Jade Sea: The alluring beauty of Lake Turkana

2 months ago, 20 July 18:27

By: Liz Ng'ang'a

One element that perfects the rather attractively shaped map of Kenya is the broken dogleg-shaped water body near the right hand corner representing Lake Turkana.

Of course it is rather flippant to reduce the world’s largest permanent desert lake, covering 6,450 square kilometres, to a mere aesthetic in Kenya’s cartographic depiction.

The so-termed discovery of the lake in 1888, shimmering like a mirage in an otherwise seemingly inhospitable land, awed world geographers and continues to attract intrepid travellers to date.

The Hungarian explorer, Count Samuel Teleki de Szek, and his Austrian second-in-command, Ludwig Ritter von Höhnel, are historically said to have been the first Europeans to see the lake, which they christened Lake Rudolf in honour of the Crown Prince Rudolf of Austria.

In 1975, the government of Kenya renamed the lake after the Turkana people, one of the communities that has lived on its shores for centuries.

I have often imagined my education to be incomplete without a visit to Lake Turkana. But I have always been discouraged from visiting by the unfavourable stories that abound about Kenya’s ‘‘northern frontier,’’ which hosts the lake.

News of bloody cattle rustling and inter community conflicts; almost annual reports of drought accompanied by explicit images of dying women and children; and tales of a remote and near impossible place to visit due to impassable terrain — the result of poor transport infrastructure and general common lawlessness.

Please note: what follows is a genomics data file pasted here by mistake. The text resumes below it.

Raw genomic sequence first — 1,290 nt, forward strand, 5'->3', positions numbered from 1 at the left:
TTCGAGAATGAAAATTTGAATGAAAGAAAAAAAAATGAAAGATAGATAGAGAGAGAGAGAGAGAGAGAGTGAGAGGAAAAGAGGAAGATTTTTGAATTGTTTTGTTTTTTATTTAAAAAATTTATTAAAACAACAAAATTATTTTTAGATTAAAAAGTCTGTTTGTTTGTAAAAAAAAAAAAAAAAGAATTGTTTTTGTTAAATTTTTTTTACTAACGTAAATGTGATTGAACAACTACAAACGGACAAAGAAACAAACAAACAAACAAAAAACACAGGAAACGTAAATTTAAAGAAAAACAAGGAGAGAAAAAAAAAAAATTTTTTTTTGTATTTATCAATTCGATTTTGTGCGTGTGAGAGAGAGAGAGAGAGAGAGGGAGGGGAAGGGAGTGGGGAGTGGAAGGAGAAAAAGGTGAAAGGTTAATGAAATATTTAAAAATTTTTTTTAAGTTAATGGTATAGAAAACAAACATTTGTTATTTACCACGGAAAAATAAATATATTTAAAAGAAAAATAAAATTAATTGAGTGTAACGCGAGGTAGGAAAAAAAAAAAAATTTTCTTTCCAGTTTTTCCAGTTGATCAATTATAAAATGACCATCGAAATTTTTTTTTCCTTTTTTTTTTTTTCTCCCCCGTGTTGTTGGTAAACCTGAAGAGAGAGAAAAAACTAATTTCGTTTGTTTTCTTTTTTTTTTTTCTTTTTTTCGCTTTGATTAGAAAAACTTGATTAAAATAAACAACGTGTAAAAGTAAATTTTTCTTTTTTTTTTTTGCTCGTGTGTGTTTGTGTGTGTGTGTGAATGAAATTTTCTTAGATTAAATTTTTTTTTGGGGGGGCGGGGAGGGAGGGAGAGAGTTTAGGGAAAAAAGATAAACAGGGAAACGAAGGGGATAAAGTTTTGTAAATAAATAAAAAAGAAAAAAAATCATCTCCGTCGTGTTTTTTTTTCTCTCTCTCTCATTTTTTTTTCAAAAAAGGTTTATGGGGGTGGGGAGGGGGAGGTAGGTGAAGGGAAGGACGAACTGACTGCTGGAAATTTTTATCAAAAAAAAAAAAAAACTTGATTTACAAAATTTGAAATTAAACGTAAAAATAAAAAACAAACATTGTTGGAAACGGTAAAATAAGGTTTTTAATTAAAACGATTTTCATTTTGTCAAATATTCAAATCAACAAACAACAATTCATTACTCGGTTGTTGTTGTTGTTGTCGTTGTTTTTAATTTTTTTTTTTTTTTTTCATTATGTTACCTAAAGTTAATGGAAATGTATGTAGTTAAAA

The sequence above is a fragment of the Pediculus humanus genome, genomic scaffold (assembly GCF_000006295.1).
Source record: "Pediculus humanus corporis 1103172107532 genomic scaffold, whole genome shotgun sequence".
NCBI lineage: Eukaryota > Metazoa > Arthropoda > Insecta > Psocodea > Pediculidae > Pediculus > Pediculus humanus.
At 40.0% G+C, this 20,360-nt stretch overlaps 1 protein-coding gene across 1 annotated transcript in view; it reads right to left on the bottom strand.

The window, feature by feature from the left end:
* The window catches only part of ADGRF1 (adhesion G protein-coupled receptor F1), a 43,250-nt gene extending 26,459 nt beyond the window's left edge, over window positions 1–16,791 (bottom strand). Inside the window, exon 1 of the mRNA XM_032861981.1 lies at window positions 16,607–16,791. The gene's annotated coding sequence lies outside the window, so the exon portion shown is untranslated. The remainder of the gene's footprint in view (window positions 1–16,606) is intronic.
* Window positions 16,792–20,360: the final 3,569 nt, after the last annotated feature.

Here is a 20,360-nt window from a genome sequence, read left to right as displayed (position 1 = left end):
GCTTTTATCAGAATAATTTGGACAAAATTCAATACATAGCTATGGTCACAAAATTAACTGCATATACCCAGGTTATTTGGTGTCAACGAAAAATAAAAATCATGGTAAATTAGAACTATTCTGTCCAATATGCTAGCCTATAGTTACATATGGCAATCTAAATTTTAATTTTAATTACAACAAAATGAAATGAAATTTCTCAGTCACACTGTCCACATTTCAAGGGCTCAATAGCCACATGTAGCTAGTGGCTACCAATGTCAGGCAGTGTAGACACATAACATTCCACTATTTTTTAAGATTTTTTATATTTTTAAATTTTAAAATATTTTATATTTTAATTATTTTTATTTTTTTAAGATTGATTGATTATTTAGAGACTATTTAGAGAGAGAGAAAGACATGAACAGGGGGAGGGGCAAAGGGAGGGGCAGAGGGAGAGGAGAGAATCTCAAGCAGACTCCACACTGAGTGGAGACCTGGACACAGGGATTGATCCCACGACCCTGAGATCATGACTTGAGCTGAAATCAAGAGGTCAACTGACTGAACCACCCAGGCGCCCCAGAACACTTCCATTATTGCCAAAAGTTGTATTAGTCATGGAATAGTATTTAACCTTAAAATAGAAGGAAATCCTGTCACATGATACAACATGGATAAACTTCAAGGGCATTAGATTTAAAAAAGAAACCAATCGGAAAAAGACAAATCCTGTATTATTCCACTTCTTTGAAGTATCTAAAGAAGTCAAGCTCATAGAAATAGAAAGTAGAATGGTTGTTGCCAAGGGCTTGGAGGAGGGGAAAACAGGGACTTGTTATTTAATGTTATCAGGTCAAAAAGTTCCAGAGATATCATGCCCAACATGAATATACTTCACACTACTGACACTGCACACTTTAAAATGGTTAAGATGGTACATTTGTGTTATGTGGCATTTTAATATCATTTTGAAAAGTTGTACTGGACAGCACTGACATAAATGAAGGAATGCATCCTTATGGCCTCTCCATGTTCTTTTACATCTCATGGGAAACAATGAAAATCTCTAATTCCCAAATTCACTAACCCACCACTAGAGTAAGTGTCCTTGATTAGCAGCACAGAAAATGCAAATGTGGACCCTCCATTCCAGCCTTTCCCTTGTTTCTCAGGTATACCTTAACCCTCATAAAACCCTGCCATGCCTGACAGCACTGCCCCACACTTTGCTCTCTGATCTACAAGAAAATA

In effect, a journey to Lake Turkana has often struck me as one to be attempted only by the bold and daring. Which I am not.

As such, when friends who had recently visited the lake recommended it as a holiday getaway, I instinctively asked, “How do I get there and how many days will it take? Where will I stay?” I only stopped short of asking the rather ridiculous, but somewhat justified, “What will I eat?”

As it turns out, travelling to Lake Turkana has become easier, with a number of airlines flying from Nairobi to Lodwar, the headquarters of Turkana County, daily.

It took a mere six hours door-to-door from my house to the Eliye Springs Resort, 50 kilometres east of Lodwar, where I was booked to stay.

Panorama

My senses are outwitted by the suddenness of my arrival. Driving into the resort, down a slight hill amidst scattered villages strewn among acacia trees, I am unprepared for the panoramic view of Lake Turkana; its greenish-blue waters, which have earned it the moniker “Jade Sea,” gleaming in the sun.

I am not expecting to see sandy beaches or even the beautiful doum palms lining the lake shore.

And because of the recent rains, the landscape is lush green, a far cry from the dry, scorched and dark common look.

Aware that the northern region is one of the hottest in Kenya, I rightly expect some discomfort. But my essence, perhaps weakened by urban hustle and bustle, is totally overwhelmed by the weather condition.

Within minutes of my arrival, I am drenched in sweat and I have to retreat to my accommodation. Thanks to the cool, traditional Turkana ...